------------------------------------------------------------------------------
| Id  | Operation            | Name  | Rows  | Bytes | Cost (%CPU)| Time     |
------------------------------------------------------------------------------
|   0 | SELECT STATEMENT     |       |       |       |  2105 (100)|          |
|   1 |  SORT GROUP BY NOSORT|       |  1754K|    21M|  2105   (5)| 00:00:06 |
|   2 |   INDEX FULL SCAN    | T1_PK |  1754K|    21M|  2105   (5)| 00:00:06 |
------------------------------------------------------------------------------

Footnote: When you see in your execution plan two ordered operations like and INDEX FULL SCAN followed by an ORDER BY on the leading index column then check the nls_sort parameter. It might be due to the difference of the session nls_sort parameter and the sort parameter used internally by Oracle when reading the INDEX FULL SCAN keys.

3 Comments »

  1. Salut Mohamed,
    Très bonne initiative de ta part suite à cette intéressante discussion sur DVP !
    Et puis j’aime bien ton blog, tant pour l’esthétique que pour le contenu.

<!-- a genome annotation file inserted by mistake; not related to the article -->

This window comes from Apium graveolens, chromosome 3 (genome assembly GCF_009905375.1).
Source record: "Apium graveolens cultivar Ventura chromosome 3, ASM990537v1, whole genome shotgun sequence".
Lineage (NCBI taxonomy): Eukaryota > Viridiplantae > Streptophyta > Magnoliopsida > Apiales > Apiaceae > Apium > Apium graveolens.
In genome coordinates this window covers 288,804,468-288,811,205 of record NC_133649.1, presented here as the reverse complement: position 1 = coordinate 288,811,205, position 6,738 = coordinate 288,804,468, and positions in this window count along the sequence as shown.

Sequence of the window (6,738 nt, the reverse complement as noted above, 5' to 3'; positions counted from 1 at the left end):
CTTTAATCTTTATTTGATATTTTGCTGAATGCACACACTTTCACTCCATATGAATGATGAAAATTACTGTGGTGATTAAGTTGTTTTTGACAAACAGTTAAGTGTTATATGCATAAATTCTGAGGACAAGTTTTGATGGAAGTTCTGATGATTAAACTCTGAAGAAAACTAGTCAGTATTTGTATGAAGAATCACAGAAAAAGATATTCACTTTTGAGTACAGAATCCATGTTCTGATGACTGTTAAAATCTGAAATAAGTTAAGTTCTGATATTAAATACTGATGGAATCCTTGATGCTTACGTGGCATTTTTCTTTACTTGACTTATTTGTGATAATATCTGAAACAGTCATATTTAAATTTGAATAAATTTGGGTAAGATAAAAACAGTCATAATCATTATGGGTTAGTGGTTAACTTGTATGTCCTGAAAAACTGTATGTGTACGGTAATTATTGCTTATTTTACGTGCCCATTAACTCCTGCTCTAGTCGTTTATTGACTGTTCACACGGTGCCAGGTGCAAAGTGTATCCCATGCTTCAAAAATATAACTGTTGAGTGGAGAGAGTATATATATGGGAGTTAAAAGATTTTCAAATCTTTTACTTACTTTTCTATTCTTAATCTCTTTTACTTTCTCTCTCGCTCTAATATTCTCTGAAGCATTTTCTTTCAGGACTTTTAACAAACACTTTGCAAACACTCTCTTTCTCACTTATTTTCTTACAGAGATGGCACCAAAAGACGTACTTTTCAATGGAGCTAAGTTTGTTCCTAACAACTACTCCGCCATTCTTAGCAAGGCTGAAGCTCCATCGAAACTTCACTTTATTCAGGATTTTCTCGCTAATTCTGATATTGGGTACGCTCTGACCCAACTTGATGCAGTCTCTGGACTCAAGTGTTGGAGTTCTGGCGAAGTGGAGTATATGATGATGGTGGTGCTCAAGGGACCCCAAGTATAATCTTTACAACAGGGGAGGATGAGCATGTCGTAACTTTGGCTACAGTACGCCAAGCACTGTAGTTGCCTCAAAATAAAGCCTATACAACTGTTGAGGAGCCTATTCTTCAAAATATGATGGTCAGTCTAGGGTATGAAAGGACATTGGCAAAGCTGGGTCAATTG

Bonne continuation,
    Pacmann

    Comment by Pacmann — August 29, 2013 @ 3:26 pm | Reply

  2. Oh, by the way, just a precision : “It might be due to the difference of the session nls_sort parameter and the sort parameter used internally by Oracle when reading the INDEX FULL SCAN keys.”

    => It happens whenever NLS_SORT is not BINARY, since index entries are always binary sorted :

    http://docs.oracle.com/cd/B19306_01/server.102/b14237/initparams130.htm

    “Setting NLS_SORT to anything other than BINARY causes a sort to use a full table scan, regardless of the path chosen by the optimizer. BINARY is the exception because indexes are built according to a binary order of keys.[…]

    Comment by Pacmann — August 29, 2013 @ 3:39 pm | Reply

  3. Pacmann,

    Merci pour tes encouragements ainsi que pour le lien qui confirme mon ”Footenote”. J’essaierai de résumer la deuxième partie assez rapidement si le temps me le permet.

    Bien Cordialement

    Comment by hourim — August 29, 2013 @ 5:49 pm | Reply